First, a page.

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Justices Speak on Public Display of the Cross, but Not Clearly

5 years ago
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The United States Supreme Court issued an opinion Wednesday morning on the topic of yet another case involving yet another public display of a "Latin cross." But the Justices didn't come close to speaking clearly or in great unison. There were no fewer than six separate opinions, concurrences and dissents spanning the ideological spectrum, a sign that the Court's First Amendment jurisprudence is in many cases still all over the map.

Oh, and despite what some commentators have assured us, the case is not nearly over. For now, the cross in question stays where it is, covered and unseen, while yet another round of review is dished out and served.

For now, the cross in question stays where it is, covered and unseen, while yet another round of review is dished out and served. The cross in question has rested on a rock outcropping (Sunrise Rock) in a remote section of the Mojave Desert -- on federal land -- since 1934, when it was placed there by private citizens to honor the nation's World War I casualties. In 2002, a retired Park Service employee named Frank Buono, who often visited the federal preserve in which the cross rested, filed suit seeking a declaration from the federal courts that a religious symbol on government land violated the First Amendment.

At first, Buono was successful in court. Both his trial judge and the 9th U.S. Circuit Court of Appeals agreed that "a reasonable observer would perceive a cross on federal land as a governmental endorsement of religion." The government did not appeal.

End of story, right?

Wrong. Congress got involved with a series of legislative actions designed to forbid the government from removing the cross, and to encourage people who wanted the cross to stay where it was.

The lawmakers designated the cross and its adjoining land as an ad hoc "national memorial." And then they simply transferred the parcel to a third-party, the Veterans of Foreign Wars, to get it out from under First Amendment doctrine. This prompted Buono to again go to court, this time seeking enforcement of his original injunction to block the congressionally-directed land transfer. And, again, the lower courts agreed with him.

The justices of the Supreme Court, however, did not. Furthest on the right in Salazar v. Buono was Justice Samuel Alito, who wrote that the congressional transfer should have been endorsed by the Court based upon a "sufficiently developed" "factual record" developed from eight long years of appellate litigation. Next came Justices Antonin Scalia and Clarence Thomas, both of whom agreed that Buono had no standing to bring his challenge to the land transfer at all because the lower courts had no business enjoining the Congress from making the transfer. All three agreed in the result, mind you.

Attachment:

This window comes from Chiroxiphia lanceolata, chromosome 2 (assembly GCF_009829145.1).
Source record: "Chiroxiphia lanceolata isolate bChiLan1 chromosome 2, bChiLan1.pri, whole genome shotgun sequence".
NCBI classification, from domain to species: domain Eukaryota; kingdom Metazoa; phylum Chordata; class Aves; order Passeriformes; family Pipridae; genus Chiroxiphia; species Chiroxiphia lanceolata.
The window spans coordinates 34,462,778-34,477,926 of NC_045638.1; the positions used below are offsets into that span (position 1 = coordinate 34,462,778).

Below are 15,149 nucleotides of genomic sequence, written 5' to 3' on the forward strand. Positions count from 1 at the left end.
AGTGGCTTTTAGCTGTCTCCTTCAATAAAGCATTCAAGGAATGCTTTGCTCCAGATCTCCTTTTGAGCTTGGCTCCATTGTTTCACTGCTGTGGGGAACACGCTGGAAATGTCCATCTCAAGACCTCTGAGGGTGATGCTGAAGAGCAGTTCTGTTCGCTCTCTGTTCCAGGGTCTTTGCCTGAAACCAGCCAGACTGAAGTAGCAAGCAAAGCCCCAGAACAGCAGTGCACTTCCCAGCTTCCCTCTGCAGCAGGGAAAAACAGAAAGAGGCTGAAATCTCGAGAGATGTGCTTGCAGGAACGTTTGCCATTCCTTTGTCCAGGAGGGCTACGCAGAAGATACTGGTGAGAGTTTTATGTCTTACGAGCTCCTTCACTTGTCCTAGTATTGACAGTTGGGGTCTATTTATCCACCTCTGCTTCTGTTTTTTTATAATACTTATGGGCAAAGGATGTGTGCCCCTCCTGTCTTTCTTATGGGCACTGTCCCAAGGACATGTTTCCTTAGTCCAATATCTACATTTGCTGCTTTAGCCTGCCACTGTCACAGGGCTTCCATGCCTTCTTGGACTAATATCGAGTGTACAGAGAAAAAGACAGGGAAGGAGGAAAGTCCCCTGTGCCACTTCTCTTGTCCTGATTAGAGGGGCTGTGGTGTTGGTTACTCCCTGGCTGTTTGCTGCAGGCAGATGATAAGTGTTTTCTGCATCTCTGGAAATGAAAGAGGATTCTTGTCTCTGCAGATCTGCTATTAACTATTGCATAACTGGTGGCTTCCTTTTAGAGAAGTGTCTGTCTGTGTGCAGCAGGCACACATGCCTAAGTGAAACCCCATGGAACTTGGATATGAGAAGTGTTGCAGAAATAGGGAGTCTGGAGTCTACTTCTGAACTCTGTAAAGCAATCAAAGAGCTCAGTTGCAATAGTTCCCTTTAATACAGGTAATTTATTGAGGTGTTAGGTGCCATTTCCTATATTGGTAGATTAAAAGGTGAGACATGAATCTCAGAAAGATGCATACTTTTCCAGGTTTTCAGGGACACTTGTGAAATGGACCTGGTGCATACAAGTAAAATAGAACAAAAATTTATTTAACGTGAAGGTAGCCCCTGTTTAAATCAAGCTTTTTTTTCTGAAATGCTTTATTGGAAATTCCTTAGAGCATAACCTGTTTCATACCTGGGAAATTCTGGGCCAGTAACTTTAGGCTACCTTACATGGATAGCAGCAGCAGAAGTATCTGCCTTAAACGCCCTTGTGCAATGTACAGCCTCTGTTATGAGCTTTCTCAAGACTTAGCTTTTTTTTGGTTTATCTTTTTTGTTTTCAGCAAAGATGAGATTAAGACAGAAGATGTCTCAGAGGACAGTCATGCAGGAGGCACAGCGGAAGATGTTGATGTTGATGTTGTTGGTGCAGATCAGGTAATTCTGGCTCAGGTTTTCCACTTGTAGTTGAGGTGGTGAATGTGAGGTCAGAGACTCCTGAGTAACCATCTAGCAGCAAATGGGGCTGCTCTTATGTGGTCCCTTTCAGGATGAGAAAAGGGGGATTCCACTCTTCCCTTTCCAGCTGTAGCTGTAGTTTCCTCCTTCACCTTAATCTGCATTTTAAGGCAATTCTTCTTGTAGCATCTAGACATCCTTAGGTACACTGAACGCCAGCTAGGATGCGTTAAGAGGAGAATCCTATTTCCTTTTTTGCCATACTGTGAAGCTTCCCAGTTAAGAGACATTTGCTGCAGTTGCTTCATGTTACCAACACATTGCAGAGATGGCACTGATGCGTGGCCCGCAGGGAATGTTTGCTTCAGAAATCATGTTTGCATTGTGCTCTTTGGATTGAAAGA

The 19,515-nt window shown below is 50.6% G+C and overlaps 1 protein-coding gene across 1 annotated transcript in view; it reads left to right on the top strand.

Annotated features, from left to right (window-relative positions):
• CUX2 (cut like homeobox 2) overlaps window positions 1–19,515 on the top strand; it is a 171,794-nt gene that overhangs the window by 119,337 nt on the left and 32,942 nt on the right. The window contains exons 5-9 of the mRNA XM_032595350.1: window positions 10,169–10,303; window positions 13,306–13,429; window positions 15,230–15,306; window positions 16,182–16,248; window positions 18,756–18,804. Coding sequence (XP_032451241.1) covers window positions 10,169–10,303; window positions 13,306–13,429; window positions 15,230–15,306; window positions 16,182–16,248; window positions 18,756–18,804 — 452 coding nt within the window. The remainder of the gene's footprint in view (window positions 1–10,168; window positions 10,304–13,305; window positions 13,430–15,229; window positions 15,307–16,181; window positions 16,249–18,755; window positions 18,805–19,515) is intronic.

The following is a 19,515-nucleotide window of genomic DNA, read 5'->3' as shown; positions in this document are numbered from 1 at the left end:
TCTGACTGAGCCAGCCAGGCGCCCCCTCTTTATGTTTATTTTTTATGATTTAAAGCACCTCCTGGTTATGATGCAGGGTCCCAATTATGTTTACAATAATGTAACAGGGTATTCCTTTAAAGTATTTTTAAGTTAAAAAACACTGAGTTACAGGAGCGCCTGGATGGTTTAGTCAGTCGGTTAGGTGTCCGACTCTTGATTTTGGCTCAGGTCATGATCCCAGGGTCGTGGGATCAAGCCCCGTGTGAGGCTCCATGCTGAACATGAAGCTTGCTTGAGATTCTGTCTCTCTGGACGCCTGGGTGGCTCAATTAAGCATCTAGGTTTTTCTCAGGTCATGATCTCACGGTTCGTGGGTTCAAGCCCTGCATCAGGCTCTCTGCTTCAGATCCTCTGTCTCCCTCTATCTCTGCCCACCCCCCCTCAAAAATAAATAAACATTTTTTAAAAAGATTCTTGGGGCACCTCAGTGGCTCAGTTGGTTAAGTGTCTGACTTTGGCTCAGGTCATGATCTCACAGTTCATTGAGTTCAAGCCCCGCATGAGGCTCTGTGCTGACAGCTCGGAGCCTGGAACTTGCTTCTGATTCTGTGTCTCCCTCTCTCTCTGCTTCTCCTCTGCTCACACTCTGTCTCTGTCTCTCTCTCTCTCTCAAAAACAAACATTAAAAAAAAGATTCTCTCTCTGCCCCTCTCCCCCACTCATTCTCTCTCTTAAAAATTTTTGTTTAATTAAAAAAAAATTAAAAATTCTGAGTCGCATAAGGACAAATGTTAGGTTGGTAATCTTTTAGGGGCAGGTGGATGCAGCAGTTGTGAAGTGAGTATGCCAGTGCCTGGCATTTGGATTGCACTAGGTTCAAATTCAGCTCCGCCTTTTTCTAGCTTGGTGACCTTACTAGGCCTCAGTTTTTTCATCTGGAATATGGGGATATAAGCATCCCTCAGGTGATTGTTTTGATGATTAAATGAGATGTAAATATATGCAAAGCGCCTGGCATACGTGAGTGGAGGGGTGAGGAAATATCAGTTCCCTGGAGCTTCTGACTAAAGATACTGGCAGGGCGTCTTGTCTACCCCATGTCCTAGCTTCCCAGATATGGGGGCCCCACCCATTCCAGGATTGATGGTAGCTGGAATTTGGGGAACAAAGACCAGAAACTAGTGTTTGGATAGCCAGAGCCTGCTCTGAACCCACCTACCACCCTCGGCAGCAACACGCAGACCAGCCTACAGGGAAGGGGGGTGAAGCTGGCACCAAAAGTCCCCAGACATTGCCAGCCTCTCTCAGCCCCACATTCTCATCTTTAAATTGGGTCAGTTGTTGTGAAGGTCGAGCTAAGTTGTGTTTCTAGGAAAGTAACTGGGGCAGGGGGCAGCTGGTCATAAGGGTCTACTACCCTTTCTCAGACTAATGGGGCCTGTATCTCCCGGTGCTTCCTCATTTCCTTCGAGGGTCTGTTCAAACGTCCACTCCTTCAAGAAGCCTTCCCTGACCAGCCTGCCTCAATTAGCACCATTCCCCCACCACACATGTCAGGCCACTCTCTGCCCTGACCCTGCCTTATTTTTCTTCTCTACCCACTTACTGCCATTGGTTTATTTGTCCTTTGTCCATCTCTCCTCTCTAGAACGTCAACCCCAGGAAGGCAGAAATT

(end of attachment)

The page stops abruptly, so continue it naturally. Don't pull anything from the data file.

Now let's head left. Justice John Paul Stevens, writing on a day that would mark his final oral argument after nearly 35 years on the bench, declared that the Supreme Court should not have sided with the Congress over its lower courts and their decisions in a dispute over the proper enforcement of injunction. Justices Sonia Sotomayor and Ruth Bader Ginsburg joined in the Stevens' dissent. But Stephen Breyer was even sharper with his point: the first court rulings which declared unconstitutional the cross's presence had amounted to legal precedent when no one appealed them. Why, he asked, were the Court's conservative members opening up that can of worms again?

Enter Chief Justice John G. Roberts and Justice Anthony Kennedy. They are solely responsible in this circumstance for an obvious compromise of a decision. Instead of heeding the right's call to end the dispute now by approving the land transfer, and instead of heeding the left's call to resolve the controversy by backing up the injunction, Kennedy and Company instead sent the case back down again to the trial court for yet another review using a new standard. In other words, the case now is back before the same judge who twice has ruled the cross violates the First Amendment.

Writing for himself, the Chief Justice and in part for Justice Alito, Justice Kennedy found that Buono indeed had standing to sue here. But then the Justice ruled that the lower court judge had erred by not appropriately deferring to the Congressional intervention. "The land transfer statute was a substantial change in circumstances bearing on the propriety of the requested relief," Justice Kennedy wrote.
In words sure to rumble around online for a while, Kennedy wrote: "But a Latin cross is not merely a reaffirmation of Christian beliefs. It is a symbol often used to honor and respect those whose heroic acts, noble contributions, and patient striving help secure an honored place in history for this Nation and its people."

In the end, he argued that the lower court had failed to meet its obligation to consider "less drastic relief than complete invalidation of the statute" (granting the land transfer) and he ordered the lower court to conduct "a proper inquiry into the continued necessity for injunctive relief in light of the statute."

The language of the ruling, as you can see, is quite subtle. The message is not. Five justices of the Supreme Court want that cross on Sunrise Rock. Congress wants that cross on Sunrise Rock. Sooner rather than later, or barring some dramatic shift in Court personnel or ideology, it's clear that cross is going to be allowed on stay on Sunrise Rock. Just don't expect any definitive announcement to that effect any time soon.
Filed Under: Supreme Court

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